Back in 2018, we did a simple Google image search of the word “investor”. At the time, you were instantly overwhelmed by photos of men in suits and ties, peering seriously at stock charts, pointing at computer screens together, and even holding handfuls of money. To the extent that women were included, they were usually standing behind their male partners gently offering emotional support. We put this to the test today, and unfortunately not much has changed.
The message continues to be loud and clear: the world generally considers men to be the more skilled and knowledgeable gender when it comes to investing. Years ago, we dispelled the myth that men are better investors than women. In fact, the opposite is true. The data shows that women earn better investment results. Why? As women, we usually conduct more research before investing, maintain a long-term perspective more often, and tend to view investing less as a game to be won, and more as a means to accomplish our goals. If you’d like to dig in a bit more, check out the data we put together.
But what if you are new to investing?
It’s no secret that money matters can be daunting. In our experience, women are already money smart. We often serve as the de facto family CFO, have budding or demanding careers, or gain valuable experience via volunteer work. This is a great starting point for learning more and in doing so, building confidence. We also know that the world of investing is filled with jargon and unnecessary complication. Investment vehicles like stocks, bonds, and mutual funds can be confusing. And when you start hearing about things like asset allocation and risk tolerance, it’s easy to feel lost. But don’t worry! We’re here to help. Having a grasp of financial terminology is an excellent place to start. Here we break down Here we break down 20 financial terms you need to know. With this foundation in place, you’ll be on your way to money mastery in no time.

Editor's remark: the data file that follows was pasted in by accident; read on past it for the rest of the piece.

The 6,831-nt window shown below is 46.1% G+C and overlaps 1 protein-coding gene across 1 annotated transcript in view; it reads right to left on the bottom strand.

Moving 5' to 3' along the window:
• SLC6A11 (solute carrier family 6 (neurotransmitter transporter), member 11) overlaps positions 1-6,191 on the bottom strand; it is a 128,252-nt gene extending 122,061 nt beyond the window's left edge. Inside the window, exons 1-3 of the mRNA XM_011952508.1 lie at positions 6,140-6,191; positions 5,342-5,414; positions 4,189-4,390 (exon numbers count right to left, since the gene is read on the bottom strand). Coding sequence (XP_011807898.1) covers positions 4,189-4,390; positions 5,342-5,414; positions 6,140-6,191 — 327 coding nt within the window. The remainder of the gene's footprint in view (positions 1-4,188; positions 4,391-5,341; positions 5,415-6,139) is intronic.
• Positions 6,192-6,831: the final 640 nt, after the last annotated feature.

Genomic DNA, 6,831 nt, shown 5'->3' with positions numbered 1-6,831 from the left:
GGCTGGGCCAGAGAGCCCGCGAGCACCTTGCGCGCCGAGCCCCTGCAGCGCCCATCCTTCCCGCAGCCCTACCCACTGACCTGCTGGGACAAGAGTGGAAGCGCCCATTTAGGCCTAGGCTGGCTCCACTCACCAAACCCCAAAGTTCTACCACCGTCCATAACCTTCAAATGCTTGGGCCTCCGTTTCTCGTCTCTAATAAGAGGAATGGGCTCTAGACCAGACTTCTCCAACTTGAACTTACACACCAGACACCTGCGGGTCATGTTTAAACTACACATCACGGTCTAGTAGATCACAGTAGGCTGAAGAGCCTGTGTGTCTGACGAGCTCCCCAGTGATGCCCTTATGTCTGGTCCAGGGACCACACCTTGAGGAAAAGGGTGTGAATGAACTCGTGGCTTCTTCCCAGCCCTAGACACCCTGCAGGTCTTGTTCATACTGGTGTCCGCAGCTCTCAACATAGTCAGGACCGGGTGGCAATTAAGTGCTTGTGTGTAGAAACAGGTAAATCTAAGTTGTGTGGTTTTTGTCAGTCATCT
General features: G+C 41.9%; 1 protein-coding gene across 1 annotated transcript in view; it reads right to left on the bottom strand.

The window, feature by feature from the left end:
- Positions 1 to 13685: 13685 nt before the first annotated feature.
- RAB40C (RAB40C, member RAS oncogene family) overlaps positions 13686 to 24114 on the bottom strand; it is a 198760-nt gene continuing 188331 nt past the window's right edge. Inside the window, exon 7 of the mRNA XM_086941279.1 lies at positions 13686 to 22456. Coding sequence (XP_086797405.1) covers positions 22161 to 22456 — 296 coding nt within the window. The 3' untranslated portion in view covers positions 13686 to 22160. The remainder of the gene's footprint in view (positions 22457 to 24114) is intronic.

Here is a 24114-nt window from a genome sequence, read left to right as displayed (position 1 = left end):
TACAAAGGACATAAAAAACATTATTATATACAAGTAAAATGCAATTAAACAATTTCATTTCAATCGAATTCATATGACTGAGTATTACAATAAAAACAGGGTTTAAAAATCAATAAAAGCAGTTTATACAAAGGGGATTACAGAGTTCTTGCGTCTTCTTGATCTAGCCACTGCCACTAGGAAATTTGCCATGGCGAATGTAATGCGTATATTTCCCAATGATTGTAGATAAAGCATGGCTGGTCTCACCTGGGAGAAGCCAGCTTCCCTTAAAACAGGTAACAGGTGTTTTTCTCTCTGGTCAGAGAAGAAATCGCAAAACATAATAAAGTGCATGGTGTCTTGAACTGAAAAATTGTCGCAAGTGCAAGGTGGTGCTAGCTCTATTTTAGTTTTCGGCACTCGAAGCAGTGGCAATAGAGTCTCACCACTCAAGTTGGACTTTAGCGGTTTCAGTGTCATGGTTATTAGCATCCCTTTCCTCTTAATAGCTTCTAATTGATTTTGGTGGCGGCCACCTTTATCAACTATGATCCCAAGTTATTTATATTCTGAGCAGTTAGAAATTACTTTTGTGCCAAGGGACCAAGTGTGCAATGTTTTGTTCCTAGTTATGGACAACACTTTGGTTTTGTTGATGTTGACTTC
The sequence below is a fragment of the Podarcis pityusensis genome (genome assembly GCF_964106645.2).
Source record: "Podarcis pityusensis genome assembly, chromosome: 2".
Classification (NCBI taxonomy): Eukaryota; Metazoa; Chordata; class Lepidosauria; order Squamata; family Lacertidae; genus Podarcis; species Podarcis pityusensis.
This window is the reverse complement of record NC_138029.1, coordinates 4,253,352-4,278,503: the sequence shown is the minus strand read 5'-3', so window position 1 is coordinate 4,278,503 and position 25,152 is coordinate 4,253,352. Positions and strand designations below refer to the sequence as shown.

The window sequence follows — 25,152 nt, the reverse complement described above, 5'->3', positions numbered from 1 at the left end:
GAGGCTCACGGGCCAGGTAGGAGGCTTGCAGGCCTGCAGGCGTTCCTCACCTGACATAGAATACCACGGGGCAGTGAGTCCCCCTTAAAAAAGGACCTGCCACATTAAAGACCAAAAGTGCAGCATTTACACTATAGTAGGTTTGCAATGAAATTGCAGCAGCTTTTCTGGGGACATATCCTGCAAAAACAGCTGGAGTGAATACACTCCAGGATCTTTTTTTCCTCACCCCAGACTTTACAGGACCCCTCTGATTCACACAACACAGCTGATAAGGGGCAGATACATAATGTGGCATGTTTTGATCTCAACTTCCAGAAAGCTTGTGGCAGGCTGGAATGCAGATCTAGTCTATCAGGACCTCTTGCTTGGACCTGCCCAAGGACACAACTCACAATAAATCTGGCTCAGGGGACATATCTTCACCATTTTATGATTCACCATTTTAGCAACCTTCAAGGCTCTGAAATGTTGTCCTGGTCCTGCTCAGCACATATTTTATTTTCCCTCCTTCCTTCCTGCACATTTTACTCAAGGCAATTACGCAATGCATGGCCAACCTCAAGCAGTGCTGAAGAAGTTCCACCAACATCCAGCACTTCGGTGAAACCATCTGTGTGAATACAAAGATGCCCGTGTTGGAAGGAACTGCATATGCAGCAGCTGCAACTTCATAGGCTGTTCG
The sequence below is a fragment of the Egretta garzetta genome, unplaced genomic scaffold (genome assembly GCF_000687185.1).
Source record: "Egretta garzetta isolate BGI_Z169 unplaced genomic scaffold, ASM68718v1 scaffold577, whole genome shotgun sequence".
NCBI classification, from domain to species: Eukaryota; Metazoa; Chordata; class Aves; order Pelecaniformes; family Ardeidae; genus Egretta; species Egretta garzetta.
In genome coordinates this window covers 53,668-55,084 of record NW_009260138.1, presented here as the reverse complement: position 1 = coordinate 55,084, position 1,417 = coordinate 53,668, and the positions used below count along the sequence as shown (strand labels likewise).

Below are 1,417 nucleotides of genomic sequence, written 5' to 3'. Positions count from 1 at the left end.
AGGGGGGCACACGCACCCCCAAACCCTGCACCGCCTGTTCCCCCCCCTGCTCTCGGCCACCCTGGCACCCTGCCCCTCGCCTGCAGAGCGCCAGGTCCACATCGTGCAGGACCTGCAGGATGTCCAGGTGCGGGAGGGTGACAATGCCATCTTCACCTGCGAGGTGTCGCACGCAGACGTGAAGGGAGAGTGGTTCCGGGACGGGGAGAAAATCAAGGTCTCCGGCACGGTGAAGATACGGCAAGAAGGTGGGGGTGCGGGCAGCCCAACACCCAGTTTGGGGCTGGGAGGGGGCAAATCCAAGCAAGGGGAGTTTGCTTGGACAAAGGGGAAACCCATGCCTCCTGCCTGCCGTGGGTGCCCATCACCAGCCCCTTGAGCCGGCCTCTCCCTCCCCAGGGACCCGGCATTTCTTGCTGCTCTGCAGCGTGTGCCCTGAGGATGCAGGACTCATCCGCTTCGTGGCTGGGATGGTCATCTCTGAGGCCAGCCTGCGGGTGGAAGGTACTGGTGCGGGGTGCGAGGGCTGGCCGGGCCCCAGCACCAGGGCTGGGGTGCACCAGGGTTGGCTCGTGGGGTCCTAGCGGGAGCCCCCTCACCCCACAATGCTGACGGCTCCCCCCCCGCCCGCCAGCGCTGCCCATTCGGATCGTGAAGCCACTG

Just like achieving a state of physical fitness requires time, dedication, and consistency, the same can be said for ‘financial fitness’. And just like with physical fitness, building positive money habits early on increases the likelihood that you’ll thrive later in life from a financial standpoint. First, it’s important to get comfortable with money. This means understanding basic money concepts and being aware of your spending patterns. Once you have a good handle on your earnings and spending, you can start thinking about ways to grow your money. The earlier you start saving and investing, the more time your money has to grow. And the more consistent you are with your savings and investments, the closer you’ll get to reaching your financial goals. Here we break down some simple ways women can achieve financial independence before they retire.
Our advice for how to get started? By focusing on a short list of investment principles, you can achieve excellent investment results. Curate your investment resources and don’t get distracted by dazzle and jargon. After 30 years in the business, we’ve weathered good markets and bad, and have generated results that demonstrate an unwavering commitment to our clients’ financial well-being. We take our fiduciary responsibility as stewards of your investments very seriously. For most of our clients, the assets we manage represent the bulk of their wealth. We aim to maximize returns while also managing risk and volatility. We maintain the discipline and perspective needed to resist the temptation to pursue speculative investments during sizzling markets or to let doom-and-gloom scenarios prevent participation during market rebounds. As a result, our client portfolios are resilient and designed to weather a range of unpredictable market storms intact. Click here to review some of our portfolio guidelines to get started.